any money? He certainly must have had access to
        money if Acts 2:45 is understood literally – and
        I understand it literally. What are we being
        taught here? (This makes us look deeper. A
        shallow approach to the texts we have read
        concludes that “rich” people should just give
        their property to those in need. While the Bible
        says a lot about charity, it almost never
        endorses indiscriminate giving, or what we today
        call “random acts of kindness.” The Bible
        encourages work ( Leviticus 19:9-10), worthiness
        ( 1 Timothy 5:9-10), and compassion (Proverbs
        28:27 & Exodus 22:25-27).)

    3. Read Acts 3:9-12. What additional motive does this
      suggest for this man’s healing? (We saw the same
      thing with Jesus – miracles were the basis for
      gaining people’s attention and then teaching them
      the gospel.)

    4. Skim over Peter’s sermon on Jesus in Acts 3:13-18.
      Read Acts 3:19-21. What call to action does Peter
      make? (He calls on them to repent.)

      1. Repent of what? (The sermon that we skimmed over
        had to do with their rejection of Jesus as the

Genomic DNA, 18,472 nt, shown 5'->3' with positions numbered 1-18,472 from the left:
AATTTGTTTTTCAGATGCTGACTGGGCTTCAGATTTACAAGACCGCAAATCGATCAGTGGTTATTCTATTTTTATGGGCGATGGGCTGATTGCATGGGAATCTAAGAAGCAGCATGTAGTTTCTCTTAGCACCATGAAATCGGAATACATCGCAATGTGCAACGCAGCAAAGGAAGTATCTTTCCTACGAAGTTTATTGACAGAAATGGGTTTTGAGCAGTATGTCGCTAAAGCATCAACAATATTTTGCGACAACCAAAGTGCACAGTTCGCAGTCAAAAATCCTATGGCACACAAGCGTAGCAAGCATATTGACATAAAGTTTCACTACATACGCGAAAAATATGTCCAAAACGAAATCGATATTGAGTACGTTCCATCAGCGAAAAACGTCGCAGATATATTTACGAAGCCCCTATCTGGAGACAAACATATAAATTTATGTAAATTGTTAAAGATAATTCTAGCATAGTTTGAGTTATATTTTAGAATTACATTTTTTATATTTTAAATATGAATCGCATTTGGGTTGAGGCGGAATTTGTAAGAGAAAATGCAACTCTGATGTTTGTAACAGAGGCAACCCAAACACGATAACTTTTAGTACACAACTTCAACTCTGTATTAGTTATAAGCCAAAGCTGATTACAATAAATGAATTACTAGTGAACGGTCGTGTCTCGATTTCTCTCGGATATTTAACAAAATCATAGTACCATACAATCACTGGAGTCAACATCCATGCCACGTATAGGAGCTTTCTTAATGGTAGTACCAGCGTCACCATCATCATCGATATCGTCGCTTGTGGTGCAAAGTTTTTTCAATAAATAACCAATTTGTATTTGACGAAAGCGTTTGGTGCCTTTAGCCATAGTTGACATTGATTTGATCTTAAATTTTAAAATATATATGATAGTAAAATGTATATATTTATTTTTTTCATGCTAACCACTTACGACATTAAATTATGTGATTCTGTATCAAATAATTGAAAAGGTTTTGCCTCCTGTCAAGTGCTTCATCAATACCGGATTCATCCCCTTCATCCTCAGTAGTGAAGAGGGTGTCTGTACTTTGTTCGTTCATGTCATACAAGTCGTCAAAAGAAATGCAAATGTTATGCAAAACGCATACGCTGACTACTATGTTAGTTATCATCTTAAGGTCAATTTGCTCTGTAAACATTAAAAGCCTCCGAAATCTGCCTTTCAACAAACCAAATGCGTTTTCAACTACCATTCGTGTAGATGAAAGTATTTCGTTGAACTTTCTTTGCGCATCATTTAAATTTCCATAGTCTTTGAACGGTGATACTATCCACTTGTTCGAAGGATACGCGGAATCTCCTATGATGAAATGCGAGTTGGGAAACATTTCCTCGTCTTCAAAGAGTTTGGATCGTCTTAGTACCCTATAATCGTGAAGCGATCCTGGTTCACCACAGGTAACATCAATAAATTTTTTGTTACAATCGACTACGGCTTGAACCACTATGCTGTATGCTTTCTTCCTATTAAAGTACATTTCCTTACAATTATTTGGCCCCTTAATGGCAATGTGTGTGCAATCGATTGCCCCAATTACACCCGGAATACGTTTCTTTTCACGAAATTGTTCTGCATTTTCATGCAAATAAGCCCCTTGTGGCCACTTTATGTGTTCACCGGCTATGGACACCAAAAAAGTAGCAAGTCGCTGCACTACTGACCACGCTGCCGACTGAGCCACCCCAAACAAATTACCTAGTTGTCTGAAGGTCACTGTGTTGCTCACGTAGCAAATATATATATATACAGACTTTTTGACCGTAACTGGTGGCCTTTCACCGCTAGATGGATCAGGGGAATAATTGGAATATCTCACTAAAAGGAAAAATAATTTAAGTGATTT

Messiah. The call to repentance is the call to
        accept Jesus.)

      2. I have long wondered about what it means to
        “repent.” When I was young, I was led to believe
        that I must remember and confess every sin. If,
        somehow, I missed a sin, then I was not saved
        because I had an unconfessed sin. Today, this
        seems to me to be another form of righteousness
        by works. This time the work is tracking down
        and confessing each sin. If I don’t get it
        right, I’m not saved. Is the idea of recalling
        and confessing every sin consistent with Peter’s
        call to repentance? (Peter is asking his
        audience to accept Jesus and repent from
        rejecting Him.)

    5. Read Hebrews 6:1. How does this describe repentance?
      (It calls repentance an “elementary teaching about

    6. Read Hebrews 6:4-6. How many times can we repent?
      (The writer of Hebrews says it is “impossible” after
      “fall[ing] away.” This sounds like something that we
      do once.)

      1. Let me ask you a personal question. Do you find
        yourself confessing (repenting) of the same sin
        over and over again? (I know I do that, and that
        makes me think what I was taught as a child
        about confessing sin is wrong. Repentance is a
        change of mind, a decision to accept Jesus as
        your Savior.)

    7. Read Acts 3:19, Acts 5:31, and Luke 24:47. Are
      repentance and forgiveness of sin two different
      things? (The result of repentance is that our sins
      are “wiped out.” At the same time, they seem to be
      two different things.)

    8. Read Acts 26:20. How are actions connected here to
      repentance? (If you have changed your mind, changed
      your attitude, then you should act differently.)

    9. Read Luke 11:2-4. How often does Jesus say that we